Wonderful service from start to finish.
Should I let my employees work remotely from abroad?
- AuthorEmployment Team
Over the past year, many employers and employees have realised that some jobs can be effectively done from the employee’s home. Consequently, some employees may wish to take this a step further and request to work remotely from abroad. Our Employment Law team discusses some of the risks involved in working abroad arrangements and outlines what you should do if you receive a request from an employee to be allowed to work remotely overseas.
Taxes and social security
You may face additional collection and reporting obligations if one of your employees becomes liable for local income tax and social security contributions in the host country. Whether the employee incurs local tax and social security obligations will often depend on the type of work they do, their length of stay, and any international agreements that exist between the host country and the UK.
You should check to see if any tax treaties exist between the UK and the potential host country. For example, if a double tax treaty exists between the host country and the UK, the employee will not owe income tax to the host country as long as certain conditions are satisfied. You should also be aware that some international agreements may be affected by Brexit. Currently, a UK citizen working in an EEA state or Switzerland will not incur an additional social security obligation, but this may change once the Brexit transition period ends on 31 December 2020.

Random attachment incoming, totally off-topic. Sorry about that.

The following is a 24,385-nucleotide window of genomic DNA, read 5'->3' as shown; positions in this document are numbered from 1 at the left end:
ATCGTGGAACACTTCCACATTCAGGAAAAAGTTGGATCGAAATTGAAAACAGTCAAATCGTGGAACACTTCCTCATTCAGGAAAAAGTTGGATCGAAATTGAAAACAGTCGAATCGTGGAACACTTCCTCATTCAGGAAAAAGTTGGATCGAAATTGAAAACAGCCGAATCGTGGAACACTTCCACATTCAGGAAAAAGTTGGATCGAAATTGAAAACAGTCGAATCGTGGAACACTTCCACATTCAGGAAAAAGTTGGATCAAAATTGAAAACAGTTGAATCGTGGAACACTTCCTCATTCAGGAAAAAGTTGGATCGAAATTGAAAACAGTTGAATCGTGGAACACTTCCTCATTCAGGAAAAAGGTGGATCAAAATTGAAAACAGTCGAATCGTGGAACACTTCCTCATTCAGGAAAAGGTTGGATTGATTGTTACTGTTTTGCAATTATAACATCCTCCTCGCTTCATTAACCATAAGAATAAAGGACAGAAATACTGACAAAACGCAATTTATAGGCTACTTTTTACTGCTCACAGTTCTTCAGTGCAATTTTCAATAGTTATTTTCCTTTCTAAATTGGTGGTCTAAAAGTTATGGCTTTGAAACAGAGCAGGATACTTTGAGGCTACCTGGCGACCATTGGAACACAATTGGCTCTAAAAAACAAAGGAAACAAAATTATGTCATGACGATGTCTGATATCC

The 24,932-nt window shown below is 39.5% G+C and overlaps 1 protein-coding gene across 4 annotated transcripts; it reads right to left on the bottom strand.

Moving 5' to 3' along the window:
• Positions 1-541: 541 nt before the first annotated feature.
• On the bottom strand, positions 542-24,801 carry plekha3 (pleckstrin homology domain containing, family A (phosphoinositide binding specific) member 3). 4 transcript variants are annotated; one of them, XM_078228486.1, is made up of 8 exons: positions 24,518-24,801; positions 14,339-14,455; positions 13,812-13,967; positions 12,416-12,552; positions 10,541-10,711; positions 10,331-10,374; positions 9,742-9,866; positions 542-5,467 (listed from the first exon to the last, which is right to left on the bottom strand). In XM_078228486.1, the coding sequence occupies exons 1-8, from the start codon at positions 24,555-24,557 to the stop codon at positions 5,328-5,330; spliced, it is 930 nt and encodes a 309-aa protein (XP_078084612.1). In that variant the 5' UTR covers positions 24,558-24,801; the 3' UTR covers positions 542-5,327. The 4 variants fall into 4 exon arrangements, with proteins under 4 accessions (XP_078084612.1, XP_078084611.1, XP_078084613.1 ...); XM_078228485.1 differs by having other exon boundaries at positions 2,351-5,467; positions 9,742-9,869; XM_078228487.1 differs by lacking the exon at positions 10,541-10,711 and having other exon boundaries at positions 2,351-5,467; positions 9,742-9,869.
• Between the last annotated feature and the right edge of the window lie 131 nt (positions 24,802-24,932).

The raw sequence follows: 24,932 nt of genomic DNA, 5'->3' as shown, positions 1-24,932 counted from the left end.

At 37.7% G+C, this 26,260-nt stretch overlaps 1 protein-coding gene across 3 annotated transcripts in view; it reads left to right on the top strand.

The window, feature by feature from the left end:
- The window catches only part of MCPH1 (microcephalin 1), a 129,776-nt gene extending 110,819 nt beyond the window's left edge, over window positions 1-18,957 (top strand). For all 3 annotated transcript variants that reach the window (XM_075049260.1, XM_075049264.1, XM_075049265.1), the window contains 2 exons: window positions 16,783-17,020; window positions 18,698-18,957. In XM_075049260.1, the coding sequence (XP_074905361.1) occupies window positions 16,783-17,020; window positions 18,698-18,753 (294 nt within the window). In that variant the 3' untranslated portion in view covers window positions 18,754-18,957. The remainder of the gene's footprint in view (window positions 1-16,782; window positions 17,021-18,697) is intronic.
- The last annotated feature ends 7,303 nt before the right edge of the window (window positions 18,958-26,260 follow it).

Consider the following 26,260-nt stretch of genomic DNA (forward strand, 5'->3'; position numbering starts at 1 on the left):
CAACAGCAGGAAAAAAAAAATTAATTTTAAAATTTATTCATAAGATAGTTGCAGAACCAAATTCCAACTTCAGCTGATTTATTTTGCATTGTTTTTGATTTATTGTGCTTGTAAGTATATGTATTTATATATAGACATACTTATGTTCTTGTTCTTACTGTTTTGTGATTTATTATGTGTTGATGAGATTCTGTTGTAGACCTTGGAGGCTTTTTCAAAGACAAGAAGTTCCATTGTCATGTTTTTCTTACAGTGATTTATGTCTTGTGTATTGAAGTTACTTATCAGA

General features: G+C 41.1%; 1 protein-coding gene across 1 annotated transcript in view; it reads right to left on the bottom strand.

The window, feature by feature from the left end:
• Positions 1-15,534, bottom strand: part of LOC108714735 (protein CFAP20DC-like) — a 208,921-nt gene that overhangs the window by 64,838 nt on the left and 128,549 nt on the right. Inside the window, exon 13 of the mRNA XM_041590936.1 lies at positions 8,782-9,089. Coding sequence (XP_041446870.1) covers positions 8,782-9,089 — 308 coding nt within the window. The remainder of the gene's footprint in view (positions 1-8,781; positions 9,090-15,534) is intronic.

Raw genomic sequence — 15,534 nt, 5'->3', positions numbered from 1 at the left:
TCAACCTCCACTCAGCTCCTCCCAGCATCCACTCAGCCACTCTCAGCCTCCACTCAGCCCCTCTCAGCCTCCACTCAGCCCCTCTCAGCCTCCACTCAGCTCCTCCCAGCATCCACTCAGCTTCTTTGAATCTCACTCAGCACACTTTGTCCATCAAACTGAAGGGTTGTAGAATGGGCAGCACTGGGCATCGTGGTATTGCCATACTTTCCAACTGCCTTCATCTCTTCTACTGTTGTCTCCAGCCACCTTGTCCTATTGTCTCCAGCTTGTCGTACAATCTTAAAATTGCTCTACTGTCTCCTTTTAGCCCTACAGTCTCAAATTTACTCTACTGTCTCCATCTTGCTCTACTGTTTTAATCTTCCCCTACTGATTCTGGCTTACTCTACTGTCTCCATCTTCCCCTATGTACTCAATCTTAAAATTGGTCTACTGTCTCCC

Permanent establishment status
The risk that a business will acquire permanent establishment status is low, but the consequences are severe enough to warrant consideration. If the employee’s presence in the host country creates a “permanent establishment,” the organisation may be liable to pay corporate taxes in the host country. The risk of creating a permanent establishment is greater where the employee remains in the host country for a long time and where they regularly exercise the authority to conclude contracts in the employer’s name.
An employee working abroad may be entitled to benefit from the employment laws of the host country, even if those rights are more generous than those stipulated in their contract of employment. This could include more generous rights in areas such as holiday entitlement, sick leave, and family leave, and failure to comply could lead to litigation. This could be particularly frustrating if you want to terminate the employee’s employment as they may also be entitled to additional termination rights.
The host country may require foreign workers to have a visa or work permit, depending on the type of work being done, how long the employee intends to stay in the host country, and any international agreements between them and the UK. Currently, UK citizens can work in an EEA country without a visa but this may change when the Brexit transition period ends.
You should be particularly cautious if any of your employees are sponsored under a tier 2 work visa. If a sponsored employee works abroad, they may have their sponsorship invalidated and be prevented from returning to live and work in the UK. You could also face consequences from the Home Office including the suspension or revocation of your sponsor licence.